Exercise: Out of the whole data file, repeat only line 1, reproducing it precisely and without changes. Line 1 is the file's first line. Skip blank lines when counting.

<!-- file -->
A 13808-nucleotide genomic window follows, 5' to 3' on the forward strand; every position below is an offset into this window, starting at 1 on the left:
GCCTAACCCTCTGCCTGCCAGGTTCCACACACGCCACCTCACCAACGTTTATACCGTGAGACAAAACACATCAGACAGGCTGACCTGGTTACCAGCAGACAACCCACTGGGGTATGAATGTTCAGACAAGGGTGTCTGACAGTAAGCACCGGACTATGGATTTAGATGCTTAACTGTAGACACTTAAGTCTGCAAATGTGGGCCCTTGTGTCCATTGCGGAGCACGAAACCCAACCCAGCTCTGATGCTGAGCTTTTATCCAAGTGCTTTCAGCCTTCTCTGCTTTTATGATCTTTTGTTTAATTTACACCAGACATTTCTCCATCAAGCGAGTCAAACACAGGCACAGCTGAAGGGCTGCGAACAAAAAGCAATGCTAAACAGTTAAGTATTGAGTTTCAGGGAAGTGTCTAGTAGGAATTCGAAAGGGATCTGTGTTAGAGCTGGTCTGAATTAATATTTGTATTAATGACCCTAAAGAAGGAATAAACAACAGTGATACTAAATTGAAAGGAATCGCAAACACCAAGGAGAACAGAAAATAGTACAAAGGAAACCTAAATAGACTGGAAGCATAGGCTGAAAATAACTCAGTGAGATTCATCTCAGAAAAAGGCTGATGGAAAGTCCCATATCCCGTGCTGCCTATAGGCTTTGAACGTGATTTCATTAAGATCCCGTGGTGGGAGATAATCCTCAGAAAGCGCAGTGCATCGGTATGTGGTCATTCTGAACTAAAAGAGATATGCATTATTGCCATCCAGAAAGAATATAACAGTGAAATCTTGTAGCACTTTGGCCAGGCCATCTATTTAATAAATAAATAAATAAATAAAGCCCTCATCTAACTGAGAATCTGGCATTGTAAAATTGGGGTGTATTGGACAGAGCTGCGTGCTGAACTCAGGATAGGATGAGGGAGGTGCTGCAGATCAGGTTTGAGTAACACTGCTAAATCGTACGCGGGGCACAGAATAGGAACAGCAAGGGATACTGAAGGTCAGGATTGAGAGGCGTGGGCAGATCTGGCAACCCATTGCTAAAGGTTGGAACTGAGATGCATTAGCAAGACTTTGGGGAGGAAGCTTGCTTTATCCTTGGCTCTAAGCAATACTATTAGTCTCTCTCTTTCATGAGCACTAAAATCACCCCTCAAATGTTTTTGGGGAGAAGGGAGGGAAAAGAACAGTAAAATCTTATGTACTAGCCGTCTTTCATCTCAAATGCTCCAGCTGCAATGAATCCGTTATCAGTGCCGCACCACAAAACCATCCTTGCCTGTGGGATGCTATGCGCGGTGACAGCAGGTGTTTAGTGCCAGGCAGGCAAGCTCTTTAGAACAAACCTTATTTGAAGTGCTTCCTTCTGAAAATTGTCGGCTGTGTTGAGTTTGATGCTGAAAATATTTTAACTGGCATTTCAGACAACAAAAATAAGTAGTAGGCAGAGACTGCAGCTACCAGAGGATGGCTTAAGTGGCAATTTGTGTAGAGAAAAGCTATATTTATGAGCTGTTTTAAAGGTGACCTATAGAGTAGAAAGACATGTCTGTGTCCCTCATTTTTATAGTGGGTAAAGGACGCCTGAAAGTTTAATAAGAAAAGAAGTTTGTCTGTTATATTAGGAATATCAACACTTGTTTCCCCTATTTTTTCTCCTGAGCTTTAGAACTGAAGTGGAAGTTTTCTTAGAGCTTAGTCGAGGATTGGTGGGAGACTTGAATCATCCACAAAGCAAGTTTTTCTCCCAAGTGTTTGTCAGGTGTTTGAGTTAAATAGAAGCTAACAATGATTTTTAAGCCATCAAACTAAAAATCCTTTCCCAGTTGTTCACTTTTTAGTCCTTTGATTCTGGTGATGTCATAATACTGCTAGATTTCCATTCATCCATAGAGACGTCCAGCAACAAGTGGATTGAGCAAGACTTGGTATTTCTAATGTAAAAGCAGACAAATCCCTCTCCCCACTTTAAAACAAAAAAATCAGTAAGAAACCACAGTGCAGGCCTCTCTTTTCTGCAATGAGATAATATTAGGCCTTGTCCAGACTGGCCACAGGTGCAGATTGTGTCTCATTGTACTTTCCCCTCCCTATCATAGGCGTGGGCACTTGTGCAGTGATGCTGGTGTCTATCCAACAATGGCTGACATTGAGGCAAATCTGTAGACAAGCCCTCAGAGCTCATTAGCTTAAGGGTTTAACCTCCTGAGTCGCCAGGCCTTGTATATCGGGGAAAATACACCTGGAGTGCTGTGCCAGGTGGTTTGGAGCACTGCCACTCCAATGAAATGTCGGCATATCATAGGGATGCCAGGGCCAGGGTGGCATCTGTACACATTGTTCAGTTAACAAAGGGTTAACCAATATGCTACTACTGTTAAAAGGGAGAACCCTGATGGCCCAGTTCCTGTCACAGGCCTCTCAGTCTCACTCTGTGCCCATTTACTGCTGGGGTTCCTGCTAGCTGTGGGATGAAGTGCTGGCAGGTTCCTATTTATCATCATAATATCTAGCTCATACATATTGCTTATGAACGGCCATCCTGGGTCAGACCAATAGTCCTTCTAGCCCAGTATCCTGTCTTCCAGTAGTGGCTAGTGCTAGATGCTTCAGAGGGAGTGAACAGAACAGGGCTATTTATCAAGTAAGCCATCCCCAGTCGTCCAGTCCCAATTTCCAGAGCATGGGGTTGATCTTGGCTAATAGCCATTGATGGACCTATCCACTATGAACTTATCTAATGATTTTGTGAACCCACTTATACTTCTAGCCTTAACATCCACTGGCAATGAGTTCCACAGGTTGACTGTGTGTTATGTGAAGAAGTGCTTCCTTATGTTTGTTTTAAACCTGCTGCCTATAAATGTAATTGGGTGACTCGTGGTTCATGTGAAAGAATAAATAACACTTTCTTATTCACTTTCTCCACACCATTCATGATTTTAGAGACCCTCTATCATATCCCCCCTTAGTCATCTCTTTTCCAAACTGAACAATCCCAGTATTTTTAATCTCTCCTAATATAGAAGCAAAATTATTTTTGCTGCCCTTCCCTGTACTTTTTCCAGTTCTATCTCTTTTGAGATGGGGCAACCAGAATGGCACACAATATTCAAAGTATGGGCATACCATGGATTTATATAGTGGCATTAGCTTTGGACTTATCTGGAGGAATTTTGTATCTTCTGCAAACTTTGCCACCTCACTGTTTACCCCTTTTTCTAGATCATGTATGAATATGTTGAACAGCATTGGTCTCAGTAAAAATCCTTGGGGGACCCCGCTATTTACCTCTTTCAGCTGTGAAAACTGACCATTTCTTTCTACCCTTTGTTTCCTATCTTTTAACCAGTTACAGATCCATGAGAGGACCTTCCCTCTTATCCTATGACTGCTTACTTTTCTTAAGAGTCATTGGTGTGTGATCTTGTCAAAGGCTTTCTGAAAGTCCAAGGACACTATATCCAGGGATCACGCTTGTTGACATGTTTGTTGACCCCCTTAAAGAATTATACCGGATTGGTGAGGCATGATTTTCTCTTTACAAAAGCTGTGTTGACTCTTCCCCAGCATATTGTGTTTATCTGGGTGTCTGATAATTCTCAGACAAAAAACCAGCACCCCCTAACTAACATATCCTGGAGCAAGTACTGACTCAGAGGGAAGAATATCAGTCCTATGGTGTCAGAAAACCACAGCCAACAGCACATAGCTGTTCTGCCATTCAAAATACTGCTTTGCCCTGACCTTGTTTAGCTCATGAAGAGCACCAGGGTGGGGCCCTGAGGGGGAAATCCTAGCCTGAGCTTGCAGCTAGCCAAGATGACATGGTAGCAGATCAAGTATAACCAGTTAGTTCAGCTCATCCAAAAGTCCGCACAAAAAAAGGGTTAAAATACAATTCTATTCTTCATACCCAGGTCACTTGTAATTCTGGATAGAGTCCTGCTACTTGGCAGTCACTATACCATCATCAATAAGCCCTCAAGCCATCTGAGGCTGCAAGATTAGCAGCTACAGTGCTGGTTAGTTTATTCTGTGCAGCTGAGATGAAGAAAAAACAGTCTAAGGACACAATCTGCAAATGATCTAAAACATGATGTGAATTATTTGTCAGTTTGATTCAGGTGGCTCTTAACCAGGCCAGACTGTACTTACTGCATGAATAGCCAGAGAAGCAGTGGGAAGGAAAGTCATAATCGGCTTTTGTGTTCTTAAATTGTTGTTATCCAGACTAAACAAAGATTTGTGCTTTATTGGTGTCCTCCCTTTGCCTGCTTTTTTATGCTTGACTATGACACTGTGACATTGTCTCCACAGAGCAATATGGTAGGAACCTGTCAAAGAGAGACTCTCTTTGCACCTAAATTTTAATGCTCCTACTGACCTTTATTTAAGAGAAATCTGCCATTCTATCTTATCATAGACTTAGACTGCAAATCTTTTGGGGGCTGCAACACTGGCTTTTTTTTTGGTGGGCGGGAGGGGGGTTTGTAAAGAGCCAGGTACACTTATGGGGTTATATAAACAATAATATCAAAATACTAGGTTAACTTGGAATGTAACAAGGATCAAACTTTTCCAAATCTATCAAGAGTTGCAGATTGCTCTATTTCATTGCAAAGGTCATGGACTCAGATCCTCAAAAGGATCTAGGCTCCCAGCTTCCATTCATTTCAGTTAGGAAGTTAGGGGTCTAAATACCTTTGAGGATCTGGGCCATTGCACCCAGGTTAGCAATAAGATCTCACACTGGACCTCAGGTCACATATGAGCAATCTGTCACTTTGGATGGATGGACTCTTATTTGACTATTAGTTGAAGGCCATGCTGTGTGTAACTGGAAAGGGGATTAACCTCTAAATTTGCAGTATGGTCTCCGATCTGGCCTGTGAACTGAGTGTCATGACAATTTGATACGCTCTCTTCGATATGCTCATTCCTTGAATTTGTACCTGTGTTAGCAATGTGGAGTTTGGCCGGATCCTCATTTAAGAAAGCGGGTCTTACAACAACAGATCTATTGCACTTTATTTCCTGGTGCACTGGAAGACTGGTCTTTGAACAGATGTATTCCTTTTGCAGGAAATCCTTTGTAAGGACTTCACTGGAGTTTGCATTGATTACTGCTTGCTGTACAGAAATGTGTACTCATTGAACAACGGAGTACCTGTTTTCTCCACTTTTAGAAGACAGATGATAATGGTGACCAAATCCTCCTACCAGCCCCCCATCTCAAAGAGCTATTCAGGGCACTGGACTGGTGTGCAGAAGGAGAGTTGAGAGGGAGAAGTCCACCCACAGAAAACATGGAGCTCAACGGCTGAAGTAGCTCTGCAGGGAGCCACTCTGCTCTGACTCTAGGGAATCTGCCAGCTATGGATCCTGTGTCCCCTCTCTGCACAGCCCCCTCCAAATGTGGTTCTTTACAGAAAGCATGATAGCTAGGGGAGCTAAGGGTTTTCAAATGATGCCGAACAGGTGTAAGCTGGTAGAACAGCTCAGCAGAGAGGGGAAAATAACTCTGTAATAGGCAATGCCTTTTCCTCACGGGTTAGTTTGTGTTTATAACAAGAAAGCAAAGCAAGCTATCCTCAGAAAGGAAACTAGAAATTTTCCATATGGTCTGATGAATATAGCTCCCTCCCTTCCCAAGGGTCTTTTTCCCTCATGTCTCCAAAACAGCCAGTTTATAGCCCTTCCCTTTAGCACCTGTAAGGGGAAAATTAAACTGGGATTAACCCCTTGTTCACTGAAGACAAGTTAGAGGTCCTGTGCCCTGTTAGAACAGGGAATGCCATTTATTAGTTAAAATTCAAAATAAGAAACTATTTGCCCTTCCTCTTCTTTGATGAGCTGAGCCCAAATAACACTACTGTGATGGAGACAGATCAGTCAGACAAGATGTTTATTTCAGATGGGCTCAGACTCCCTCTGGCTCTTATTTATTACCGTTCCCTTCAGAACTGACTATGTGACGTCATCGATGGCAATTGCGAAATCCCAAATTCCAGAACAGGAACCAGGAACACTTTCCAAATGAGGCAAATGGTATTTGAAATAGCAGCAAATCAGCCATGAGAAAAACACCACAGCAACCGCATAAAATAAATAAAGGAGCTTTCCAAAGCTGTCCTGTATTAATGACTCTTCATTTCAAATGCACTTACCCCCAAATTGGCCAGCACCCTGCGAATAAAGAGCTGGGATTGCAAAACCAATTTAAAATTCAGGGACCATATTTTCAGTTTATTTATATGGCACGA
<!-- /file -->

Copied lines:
A 13808-nucleotide genomic window follows, 5' to 3' on the forward strand; every position below is an offset into this window, starting at 1 on the left: